fee[s]” paid in exchange for the insurance company
“assum[ing] the financial risk of providing the benefits
promised.” Pegram, 530 U.S. at 218–19. And as explained
above, once defendants collected those fees, neither plaintiffs
nor their employees maintained any sort of property interest
in them. Accordingly, defendants did not exercise control
over plan assets when charging or spending the allegedly
excessive premiums.11
Because defendants were not exercising a fiduciary
function when taking “the action subject to complaint,”
Pegram, 530 U.S. at 226, we affirm the district court’s
dismissal of plaintiffs’ breach of fiduciary duty claim under
29 U.S.C. § 1132(a)(2).
B. Prohibited Transaction Claim
Next, we consider plaintiffs’ prohibited transaction claim,
for which they purport to seek “appropriate equitable relief”
under 29 U.S.C. § 1132(a)(3). We conclude that the relief
plaintiffs seek is not equitable and accordingly affirm the
district court’s dismissal of plaintiffs’ prohibited transaction
Under ERISA’s prohibited transaction provisions, “[a]
fiduciary with respect to a plan shall not cause the plan to
engage in a transaction” with “a party in interest” for the
“furnishing of . . . services” if “more than reasonable
compensation is paid therefor.” 29 U.S.C. §§ 1106(a)(1)(C),
11 In light of our holding, we express no opinion on the district court’s
conclusion that the premium payments were not plan assets pursuant to
ERISA’s “guaranteed benefit policy” provision, 29 U.S.C. § 1101(b)(2).
1108(b)(2).12 ERISA provides a cause of action for
remedying prohibited transactions:
A civil action may be brought . . . by a
participant, beneficiary, or fiduciary (A) to
enjoin any act or practice which violates any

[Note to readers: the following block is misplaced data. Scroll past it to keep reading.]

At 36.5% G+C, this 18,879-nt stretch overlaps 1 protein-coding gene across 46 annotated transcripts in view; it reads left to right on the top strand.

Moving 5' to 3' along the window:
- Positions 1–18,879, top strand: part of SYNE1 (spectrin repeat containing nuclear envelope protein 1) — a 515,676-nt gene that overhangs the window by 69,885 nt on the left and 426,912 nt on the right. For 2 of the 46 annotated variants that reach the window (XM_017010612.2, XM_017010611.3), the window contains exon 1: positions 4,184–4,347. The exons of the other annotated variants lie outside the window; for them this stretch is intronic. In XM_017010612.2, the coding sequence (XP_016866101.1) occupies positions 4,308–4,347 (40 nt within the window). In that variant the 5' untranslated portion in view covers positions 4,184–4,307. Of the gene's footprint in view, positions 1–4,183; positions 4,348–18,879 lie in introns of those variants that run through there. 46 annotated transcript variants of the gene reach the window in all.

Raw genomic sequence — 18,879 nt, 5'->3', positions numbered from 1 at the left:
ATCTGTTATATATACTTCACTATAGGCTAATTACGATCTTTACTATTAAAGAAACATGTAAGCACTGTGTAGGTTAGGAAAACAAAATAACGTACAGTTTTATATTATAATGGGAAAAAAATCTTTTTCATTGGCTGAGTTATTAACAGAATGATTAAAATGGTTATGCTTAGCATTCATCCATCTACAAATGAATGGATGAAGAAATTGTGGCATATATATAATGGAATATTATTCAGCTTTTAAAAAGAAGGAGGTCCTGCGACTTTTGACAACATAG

provision of [ERISA Title I] or the terms of
the plan, or (B) to obtain other appropriate
equitable relief (i) to redress such violations
or (ii) to enforce any provisions of [ERISA
Title I] or the terms of the plan.
Id. § 1132(a)(3). Because § 1132(a)(3) “makes no mention
at all of which parties may be proper defendants,” a party in
interest—including a non-fiduciary third party—may be sued
under this provision for its participation in a prohibited
transaction. Harris Tr. & Sav. Bank v. Salomon Smith
Barney, Inc., 530 U.S. 238, 246, 249–51 (2000); see
Landwehr v. DuPree, 72 F.3d 726, 734 (9th Cir. 1995). And
even though the plan fiduciary is the one who “cause[d] the
plan to engage in [the prohibited] transaction,” 29 U.S.C.
§ 1106(a)(1), the “culpable fiduciary” may still bring suit
against “the arguably less culpable” party in interest because
“the purpose of the action is to recover money or other
12 The text of these sections creates the prohibited transaction as
follows: “Except as provided in section 1108 . . . [a] fiduciary with respect
to a plan shall not cause the plan to engage in a transaction, if he knows
or should know that such transaction constitutes a direct or indirect . . .
furnishing of . . . services . . . between the plan and a party in interest.”
29 U.S.C. § 1106(a)(1)(C). “The prohibitions provided in section 1106 of
this title shall not apply to . . . [c]ontracting or making reasonable
arrangements with a party in interest for . . . services necessary for the
establishment or operation of the plan, if no more than reasonable